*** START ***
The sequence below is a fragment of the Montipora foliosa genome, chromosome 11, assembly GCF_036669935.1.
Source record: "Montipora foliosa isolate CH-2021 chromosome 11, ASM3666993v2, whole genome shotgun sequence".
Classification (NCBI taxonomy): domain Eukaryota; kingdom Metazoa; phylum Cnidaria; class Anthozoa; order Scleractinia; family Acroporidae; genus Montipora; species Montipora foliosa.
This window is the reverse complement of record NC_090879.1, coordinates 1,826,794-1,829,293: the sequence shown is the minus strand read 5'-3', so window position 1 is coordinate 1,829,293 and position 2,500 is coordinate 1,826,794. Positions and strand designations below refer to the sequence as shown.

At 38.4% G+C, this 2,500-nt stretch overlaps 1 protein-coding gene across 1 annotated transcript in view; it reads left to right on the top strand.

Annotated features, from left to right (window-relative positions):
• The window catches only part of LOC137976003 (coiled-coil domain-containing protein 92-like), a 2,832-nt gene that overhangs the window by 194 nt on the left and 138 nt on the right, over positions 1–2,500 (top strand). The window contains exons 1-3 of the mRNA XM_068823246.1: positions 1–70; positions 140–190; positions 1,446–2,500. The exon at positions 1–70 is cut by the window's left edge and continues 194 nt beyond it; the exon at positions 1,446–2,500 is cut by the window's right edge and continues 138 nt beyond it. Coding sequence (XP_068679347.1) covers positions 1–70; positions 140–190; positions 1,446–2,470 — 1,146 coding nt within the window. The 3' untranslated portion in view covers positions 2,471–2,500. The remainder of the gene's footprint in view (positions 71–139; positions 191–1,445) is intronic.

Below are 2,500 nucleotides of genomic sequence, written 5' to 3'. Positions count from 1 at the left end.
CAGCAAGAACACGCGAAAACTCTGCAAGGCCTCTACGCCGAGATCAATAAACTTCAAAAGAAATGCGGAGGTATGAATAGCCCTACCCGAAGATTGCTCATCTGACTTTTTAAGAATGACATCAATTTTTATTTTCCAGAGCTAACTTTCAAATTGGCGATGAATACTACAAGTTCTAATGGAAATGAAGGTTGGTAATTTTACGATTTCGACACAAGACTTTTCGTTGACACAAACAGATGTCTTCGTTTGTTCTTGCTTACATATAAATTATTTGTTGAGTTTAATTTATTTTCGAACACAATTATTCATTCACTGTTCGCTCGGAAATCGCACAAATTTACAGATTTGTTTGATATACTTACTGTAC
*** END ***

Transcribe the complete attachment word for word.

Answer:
The sequence below is a fragment of the Montipora foliosa genome, chromosome 11, assembly GCF_036669935.1.
Source record: "Montipora foliosa isolate CH-2021 chromosome 11, ASM3666993v2, whole genome shotgun sequence".
Classification (NCBI taxonomy): domain Eukaryota; kingdom Metazoa; phylum Cnidaria; class Anthozoa; order Scleractinia; family Acroporidae; genus Montipora; species Montipora foliosa.
This window is the reverse complement of record NC_090879.1, coordinates 1,826,794-1,829,293: the sequence shown is the minus strand read 5'-3', so window position 1 is coordinate 1,829,293 and position 2,500 is coordinate 1,826,794. Positions and strand designations below refer to the sequence as shown.

At 38.4% G+C, this 2,500-nt stretch overlaps 1 protein-coding gene across 1 annotated transcript in view; it reads left to right on the top strand.

Annotated features, from left to right (window-relative positions):
• The window catches only part of LOC137976003 (coiled-coil domain-containing protein 92-like), a 2,832-nt gene that overhangs the window by 194 nt on the left and 138 nt on the right, over positions 1–2,500 (top strand). The window contains exons 1-3 of the mRNA XM_068823246.1: positions 1–70; positions 140–190; positions 1,446–2,500. The exon at positions 1–70 is cut by the window's left edge and continues 194 nt beyond it; the exon at positions 1,446–2,500 is cut by the window's right edge and continues 138 nt beyond it. Coding sequence (XP_068679347.1) covers positions 1–70; positions 140–190; positions 1,446–2,470 — 1,146 coding nt within the window. The 3' untranslated portion in view covers positions 2,471–2,500. The remainder of the gene's footprint in view (positions 71–139; positions 191–1,445) is intronic.

Below are 2,500 nucleotides of genomic sequence, written 5' to 3'. Positions count from 1 at the left end.
CAGCAAGAACACGCGAAAACTCTGCAAGGCCTCTACGCCGAGATCAATAAACTTCAAAAGAAATGCGGAGGTATGAATAGCCCTACCCGAAGATTGCTCATCTGACTTTTTAAGAATGACATCAATTTTTATTTTCCAGAGCTAACTTTCAAATTGGCGATGAATACTACAAGTTCTAATGGAAATGAAGGTTGGTAATTTTACGATTTCGACACAAGACTTTTCGTTGACACAAACAGATGTCTTCGTTTGTTCTTGCTTACATATAAATTATTTGTTGAGTTTAATTTATTTTCGAACACAATTATTCATTCACTGTTCGCTCGGAAATCGCACAAATTTACAGATTTGTTTGATATACTTACTGTAC